GL: You write that for a vitalist such as Bergson, artificial systems are mechanical and not real. “Science, when it becomes mechanical, prevents us from comprehending the creativity which is life itself. Life is a recursive process of making in the unmaking.”
In this passage you quote Canguilhem, Foucault’s mentor, who argued in Knowledge of Life from 1966 that we should “rejoin life through science.”
YH: Bergson was a philosopher who opposed the organic to the mechanical. This was due to the historical background that we briefly mentioned before, the nineteenth century being the age of mechanism, physics, and industrialism. In 1907, Bergson published Creative Evolution, which for Canguilhem, together with the journal L’Année Biologique launched in the same year, marked the birth of the philosophy of biology in France. It was also Canguilhem, in his 1947 essay “Machine and Organism,” who proposes that there is a general organology in Bergson’s Creative Evolution. The return to life is a return to an organic whole which renders the mechanical part possible. This organic whole takes the name of “élan vital” in Bergson. Life is a recursive process; it is a constant exchange between the figure and the ground (if we use Gestalt vocabulary) through a process of making and unmaking.
This is also why evolution is creative, since it is fundamentally organological in the sense that evolution is also a process in which human beings are obliged to constantly create new organs (e.g., figures), while not being blinded by them, i.e., by not regarding them as the totality of reality. Mechanism wants to explain life, without realizing that it is only a phase of life, e.g., a figure. Bergson, on the other hand, wants to resituate mechanism in a broader reality—namely life itself. So Bergson is not against science or even mechanism, but rather against science becoming merely mechanical and ignoring life. There is basically no opposition between Bergson and Canguilhem, since both of them reject the proposal to explain life without life. They want to “rejoin life through science.”
GL: Should we no longer be concerned about the uncritical use of biological metaphors in technological and social contexts? I come from a political generation where this was openly questioned. Why do you speak of the “evolution” of systems? What do we gain by speaking of “emergence,” knowing that all these technologies are consciously fabricated by humans, aka male engineers?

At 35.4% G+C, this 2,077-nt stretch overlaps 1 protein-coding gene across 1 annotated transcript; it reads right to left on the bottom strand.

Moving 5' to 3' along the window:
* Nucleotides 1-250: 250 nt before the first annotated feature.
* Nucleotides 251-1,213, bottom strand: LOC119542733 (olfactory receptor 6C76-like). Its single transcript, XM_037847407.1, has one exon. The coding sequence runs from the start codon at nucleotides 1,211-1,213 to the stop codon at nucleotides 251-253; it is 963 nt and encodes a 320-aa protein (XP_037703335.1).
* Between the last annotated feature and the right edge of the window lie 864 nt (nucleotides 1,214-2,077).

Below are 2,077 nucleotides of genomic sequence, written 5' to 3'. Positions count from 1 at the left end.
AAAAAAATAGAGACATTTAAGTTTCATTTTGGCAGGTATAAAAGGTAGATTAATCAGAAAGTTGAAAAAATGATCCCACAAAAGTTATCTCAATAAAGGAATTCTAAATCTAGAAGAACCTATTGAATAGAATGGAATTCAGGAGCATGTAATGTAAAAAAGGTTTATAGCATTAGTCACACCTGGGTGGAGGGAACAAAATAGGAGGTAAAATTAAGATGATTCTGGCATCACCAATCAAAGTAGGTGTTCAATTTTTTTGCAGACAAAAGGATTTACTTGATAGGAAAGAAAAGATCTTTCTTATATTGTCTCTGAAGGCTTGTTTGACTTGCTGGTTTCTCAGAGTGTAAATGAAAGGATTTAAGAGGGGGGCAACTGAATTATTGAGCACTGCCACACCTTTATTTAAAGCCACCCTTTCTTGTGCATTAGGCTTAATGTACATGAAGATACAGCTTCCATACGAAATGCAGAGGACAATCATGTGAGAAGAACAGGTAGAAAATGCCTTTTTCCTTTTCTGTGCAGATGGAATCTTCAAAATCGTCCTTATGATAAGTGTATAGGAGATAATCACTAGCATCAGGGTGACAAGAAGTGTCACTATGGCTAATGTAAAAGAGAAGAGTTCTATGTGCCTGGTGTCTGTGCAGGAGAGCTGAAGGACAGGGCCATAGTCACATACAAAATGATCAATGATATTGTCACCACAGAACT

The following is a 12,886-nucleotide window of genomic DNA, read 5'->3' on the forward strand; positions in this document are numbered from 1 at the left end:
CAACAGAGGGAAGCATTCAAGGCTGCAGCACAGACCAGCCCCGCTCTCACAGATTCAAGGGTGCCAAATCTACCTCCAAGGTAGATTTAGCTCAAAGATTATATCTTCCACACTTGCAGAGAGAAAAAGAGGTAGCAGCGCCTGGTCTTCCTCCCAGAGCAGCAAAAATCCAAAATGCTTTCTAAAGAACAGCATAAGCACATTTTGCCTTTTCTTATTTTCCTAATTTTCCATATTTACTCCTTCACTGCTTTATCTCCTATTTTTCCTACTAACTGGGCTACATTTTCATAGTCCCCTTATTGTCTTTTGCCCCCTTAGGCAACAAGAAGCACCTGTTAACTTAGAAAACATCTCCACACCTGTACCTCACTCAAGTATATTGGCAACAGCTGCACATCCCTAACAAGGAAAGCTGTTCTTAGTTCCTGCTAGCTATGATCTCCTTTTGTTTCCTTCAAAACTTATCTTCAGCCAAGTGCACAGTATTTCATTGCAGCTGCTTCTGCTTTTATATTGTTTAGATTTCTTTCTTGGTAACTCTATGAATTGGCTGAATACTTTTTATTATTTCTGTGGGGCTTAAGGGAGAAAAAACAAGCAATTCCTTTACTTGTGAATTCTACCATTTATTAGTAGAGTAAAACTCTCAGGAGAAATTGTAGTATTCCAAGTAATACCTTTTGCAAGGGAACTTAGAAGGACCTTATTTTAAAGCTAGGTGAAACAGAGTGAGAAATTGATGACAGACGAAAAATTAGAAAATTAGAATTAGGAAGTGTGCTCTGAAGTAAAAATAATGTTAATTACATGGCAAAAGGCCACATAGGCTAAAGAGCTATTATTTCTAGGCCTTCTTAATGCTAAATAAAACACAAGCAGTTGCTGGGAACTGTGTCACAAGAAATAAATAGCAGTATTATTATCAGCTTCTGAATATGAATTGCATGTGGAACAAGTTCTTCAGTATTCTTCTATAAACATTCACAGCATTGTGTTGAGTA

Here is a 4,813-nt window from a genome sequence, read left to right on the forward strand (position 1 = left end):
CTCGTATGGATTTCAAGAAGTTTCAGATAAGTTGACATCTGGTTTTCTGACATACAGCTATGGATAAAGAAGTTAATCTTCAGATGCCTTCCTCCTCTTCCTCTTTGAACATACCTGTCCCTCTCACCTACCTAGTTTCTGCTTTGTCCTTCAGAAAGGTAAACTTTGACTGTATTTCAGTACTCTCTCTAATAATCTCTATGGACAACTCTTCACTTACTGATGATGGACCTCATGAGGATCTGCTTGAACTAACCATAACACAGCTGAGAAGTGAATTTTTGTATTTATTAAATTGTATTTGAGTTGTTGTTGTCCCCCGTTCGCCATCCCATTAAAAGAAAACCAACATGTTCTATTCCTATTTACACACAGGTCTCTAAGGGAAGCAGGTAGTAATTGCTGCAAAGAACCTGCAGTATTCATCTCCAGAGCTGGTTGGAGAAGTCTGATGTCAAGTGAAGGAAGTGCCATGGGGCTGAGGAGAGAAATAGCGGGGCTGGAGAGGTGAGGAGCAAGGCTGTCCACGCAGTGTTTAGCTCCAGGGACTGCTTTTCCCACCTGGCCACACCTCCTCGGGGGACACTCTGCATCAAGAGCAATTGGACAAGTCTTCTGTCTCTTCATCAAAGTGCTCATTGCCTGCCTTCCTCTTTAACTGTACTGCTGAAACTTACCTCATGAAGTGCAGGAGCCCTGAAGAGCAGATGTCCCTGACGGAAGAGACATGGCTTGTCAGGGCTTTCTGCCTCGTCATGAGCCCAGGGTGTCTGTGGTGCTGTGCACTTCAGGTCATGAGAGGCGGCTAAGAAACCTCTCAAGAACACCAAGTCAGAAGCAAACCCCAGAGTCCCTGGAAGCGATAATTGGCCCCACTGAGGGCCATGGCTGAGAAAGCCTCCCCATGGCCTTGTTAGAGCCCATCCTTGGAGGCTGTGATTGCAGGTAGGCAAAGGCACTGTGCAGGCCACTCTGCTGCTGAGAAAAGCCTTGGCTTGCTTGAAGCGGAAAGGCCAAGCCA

YH: Today, when certain dualist logics (e.g., human vs. machine) have been more or less overcome, yet criticism of dualism as such remains essential for various social and political projects—such as overcoming modernity, for example—isn’t this ignorance problematic? How do we reflect critically on all this? That is the aim of my book. What does it mean for one to become cyborg? Donna Haraway has always been an organicist. Her work was significant in the 1990s for overcoming the dichotomy between the mechanical and the organic. However, at that time the organic mode of thinking was already coming to an end. Maybe today we should reconsider all these concepts from the new condition of philosophizing that I tried to explain above and that I elaborate in my book.
To ask a concrete question: Is someone who has an artificial arm and an artificial eye no longer human, since within this person the organic and the mechanistic are no longer opposed? Or from another perspective, is transhumanism, with its belief that the entire body can be replaced and enhanced, actually built upon a linear way of thinking, one that expresses an extreme humanism? On the surface, transhumanism seems to want to get rid of the concept of the human. However, this gesture is only camouflage. Transhumanism is a quintessentially humanist approach to the world, since all is captured within a metaphysical gaze.
How helpful is it to think from the perspective of organology? The term “general organology” was coined by Canguilhem in “Machine and Organism.” But more than anyone else it was Bernard Stiegler who elaborated on the subject. He developed the concept of organology around 2003 while he was the director of IRCAM at the Centre Georges Pompidou, an institute dedicated to experimental music. The term actually comes from music, not Bergson. Notwithstanding the different motivations of Canguilhem, Stiegler, and Bergson, they all point to the idea that human life can only be maintained through the organization of the inorganic, i.e., through the invention and use of tools. Maybe we should pose the question in this way: Will the development of artificial intelligence and machine learning allow us to rejoin life?